I don’t know if you’ve noticed, but there’s a bit of polarity in the world right now when it comes to politics. As election season comes to its natural peak, the frenzy only seems to be increasing; those of us who spend time on social media can’t help but see the truth – it seems like everyone we know has pretty extreme views on politics… and most everything.
What we don’t always realize, though, it how that sort of thing affects our brains – and vice versa.
A new study out of the University College London sheds some insight not only on what attracts people to the fringes of beliefs, but what it means about their innate ability to evaluate whether or not they’re wrong.
It’s called metacognition, explains Steve Fleming, one of the study’s authors.
“It’s been known for some time not that in studies of people holding radical beliefs, that they tend to express higher confidence in their beliefs than others.
But it was unknown whether this was just a general sense of confidence in everything they believe, or whether it was reflective of a change in metacognition.”
The resulting study is mean to answer that question.
The researchers did their best to remove partisanship from the equation, presenting participants with a question that had an objective answer, rather than one rooted in personal values.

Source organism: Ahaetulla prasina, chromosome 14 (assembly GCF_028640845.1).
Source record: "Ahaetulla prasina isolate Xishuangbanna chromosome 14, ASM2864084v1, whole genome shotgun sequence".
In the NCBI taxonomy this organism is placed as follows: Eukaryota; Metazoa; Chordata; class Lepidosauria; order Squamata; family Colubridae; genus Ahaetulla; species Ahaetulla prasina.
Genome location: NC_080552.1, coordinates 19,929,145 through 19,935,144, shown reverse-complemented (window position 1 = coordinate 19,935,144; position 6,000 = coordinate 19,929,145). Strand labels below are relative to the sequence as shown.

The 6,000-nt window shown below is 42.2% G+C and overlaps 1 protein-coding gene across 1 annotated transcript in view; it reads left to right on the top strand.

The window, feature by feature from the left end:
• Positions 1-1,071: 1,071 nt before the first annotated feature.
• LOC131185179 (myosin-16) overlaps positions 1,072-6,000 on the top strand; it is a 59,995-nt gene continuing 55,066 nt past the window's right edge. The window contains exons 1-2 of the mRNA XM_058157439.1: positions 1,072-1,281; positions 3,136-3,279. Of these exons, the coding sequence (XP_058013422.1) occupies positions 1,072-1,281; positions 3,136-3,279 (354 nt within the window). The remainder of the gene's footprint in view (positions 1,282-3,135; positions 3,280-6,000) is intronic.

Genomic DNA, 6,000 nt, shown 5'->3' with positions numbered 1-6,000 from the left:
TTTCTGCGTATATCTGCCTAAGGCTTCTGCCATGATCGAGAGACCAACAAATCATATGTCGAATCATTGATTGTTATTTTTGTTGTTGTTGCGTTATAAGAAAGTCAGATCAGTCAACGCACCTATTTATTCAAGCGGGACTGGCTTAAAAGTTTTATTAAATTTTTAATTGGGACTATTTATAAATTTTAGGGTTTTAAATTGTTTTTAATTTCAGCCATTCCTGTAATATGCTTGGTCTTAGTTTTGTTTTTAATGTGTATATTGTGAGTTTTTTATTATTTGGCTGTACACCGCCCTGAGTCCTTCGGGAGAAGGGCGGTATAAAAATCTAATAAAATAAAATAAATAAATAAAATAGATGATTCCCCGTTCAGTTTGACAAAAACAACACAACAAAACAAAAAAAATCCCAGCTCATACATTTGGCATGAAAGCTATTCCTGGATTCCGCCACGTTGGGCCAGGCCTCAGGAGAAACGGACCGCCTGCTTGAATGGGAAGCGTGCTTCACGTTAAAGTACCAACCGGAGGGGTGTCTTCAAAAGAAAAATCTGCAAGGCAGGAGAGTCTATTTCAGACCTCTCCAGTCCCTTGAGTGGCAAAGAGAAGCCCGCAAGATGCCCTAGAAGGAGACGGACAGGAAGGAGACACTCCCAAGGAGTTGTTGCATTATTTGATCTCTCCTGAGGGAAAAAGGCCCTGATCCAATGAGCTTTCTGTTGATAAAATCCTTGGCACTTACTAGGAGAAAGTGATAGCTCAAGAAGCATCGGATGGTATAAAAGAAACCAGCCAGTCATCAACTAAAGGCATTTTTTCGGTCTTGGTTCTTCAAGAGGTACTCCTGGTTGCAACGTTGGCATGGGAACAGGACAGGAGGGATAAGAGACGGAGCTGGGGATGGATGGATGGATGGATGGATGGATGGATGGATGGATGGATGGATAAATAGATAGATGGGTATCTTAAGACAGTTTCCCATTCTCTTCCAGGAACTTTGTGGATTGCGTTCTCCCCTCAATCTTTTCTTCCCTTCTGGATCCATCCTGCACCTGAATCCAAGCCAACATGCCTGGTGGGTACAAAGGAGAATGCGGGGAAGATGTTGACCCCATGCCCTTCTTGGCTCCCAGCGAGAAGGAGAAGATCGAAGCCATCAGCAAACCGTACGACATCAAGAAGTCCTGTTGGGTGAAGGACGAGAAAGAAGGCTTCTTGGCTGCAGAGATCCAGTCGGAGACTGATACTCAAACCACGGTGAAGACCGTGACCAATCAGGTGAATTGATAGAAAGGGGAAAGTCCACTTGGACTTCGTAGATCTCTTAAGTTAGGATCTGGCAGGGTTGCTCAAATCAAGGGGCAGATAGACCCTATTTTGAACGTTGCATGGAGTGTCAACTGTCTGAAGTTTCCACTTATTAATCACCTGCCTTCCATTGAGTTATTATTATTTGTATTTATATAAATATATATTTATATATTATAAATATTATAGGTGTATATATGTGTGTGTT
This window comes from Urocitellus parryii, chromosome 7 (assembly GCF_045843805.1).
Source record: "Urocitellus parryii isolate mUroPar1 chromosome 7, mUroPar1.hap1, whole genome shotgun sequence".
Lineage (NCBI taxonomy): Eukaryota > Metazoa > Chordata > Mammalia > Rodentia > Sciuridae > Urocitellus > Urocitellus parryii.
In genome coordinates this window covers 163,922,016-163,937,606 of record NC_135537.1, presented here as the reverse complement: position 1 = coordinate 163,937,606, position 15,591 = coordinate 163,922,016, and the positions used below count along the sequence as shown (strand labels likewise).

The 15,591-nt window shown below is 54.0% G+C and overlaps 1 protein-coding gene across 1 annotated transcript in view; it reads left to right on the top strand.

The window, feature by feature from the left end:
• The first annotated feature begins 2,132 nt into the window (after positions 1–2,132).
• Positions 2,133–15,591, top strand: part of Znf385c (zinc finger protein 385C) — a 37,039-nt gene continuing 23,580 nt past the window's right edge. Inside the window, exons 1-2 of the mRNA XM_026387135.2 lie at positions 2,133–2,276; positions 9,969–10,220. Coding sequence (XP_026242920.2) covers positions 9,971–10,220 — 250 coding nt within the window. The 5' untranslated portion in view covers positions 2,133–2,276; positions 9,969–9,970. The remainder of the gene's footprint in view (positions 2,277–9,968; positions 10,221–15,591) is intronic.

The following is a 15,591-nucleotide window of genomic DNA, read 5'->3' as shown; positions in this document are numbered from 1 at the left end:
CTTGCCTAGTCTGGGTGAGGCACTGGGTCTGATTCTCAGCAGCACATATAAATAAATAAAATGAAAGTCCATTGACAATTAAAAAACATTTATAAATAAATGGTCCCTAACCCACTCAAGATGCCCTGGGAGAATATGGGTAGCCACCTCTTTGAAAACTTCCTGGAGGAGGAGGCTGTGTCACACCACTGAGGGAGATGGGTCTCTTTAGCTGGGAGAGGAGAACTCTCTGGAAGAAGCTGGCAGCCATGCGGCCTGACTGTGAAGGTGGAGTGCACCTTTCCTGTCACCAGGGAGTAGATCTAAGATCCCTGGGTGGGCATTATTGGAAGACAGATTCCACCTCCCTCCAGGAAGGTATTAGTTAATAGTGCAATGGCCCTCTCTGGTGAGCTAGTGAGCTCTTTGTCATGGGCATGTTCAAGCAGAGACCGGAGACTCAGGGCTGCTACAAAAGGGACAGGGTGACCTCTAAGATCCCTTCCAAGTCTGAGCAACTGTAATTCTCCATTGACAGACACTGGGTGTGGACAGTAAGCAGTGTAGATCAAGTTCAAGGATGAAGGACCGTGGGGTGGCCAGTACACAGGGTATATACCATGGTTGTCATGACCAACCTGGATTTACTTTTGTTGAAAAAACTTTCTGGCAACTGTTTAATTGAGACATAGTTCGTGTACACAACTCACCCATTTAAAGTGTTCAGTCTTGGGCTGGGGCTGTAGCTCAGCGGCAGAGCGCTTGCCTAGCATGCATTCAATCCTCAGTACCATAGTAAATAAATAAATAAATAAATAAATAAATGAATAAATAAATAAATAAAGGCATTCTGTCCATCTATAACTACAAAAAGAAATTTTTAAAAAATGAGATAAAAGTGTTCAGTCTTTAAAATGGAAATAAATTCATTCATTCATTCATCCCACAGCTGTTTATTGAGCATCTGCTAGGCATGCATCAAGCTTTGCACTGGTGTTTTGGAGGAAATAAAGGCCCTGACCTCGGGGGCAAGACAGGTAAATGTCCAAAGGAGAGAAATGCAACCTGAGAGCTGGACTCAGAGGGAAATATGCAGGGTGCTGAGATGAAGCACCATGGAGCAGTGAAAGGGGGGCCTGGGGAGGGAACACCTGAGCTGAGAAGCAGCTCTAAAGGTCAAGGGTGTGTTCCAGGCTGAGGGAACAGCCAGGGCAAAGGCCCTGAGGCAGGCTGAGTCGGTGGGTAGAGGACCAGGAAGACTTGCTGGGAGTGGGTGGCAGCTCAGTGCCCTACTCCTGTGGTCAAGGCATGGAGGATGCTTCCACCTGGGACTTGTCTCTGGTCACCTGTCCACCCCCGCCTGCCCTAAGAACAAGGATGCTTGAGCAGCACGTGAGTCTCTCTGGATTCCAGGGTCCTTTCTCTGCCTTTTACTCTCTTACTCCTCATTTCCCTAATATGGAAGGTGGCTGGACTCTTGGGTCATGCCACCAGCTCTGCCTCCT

The volunteers were separated into two groups – 381 in the first, 417 in the second – and ask them to answer a survey that would determine how radical their political beliefs were. Afterward, the first group was asked to answer an objective question – which group of dots was bigger – and then rated how confident they were in their choice.
The more radical people’s opinions were, the less likely they were to believe they were wrong, regardless of being presented proof.
One group of dots was unquestionably bigger than the other, but those with radical political beliefs (on either end of the spectrum), were more likely to trust their own opinion than fact.
The second group of participants duplicated the results, leading researchers to conclude that metacognition plays a big role in shaping radical beliefs – they simply can’t question their own ideas in the way more moderate individuals can.
More research will need to be done before we know which came first, the chicken (metacognition) or the egg (radical beliefs).
Fleming and his team are still working on that, but in the meantime, feel their work has important applications – and implications, when it comes to helping people overcome that.
“Widening polarization about political, religious, and scientific issues threatens open societies, leading to entrenchment of beliefs, reduced mutual understanding, and a pervasive negativity surrounding the very idea of consensus.”
If we can understand it, maybe we can take a step back and be able to see the truth clearly once again.
And wouldn’t that be nice?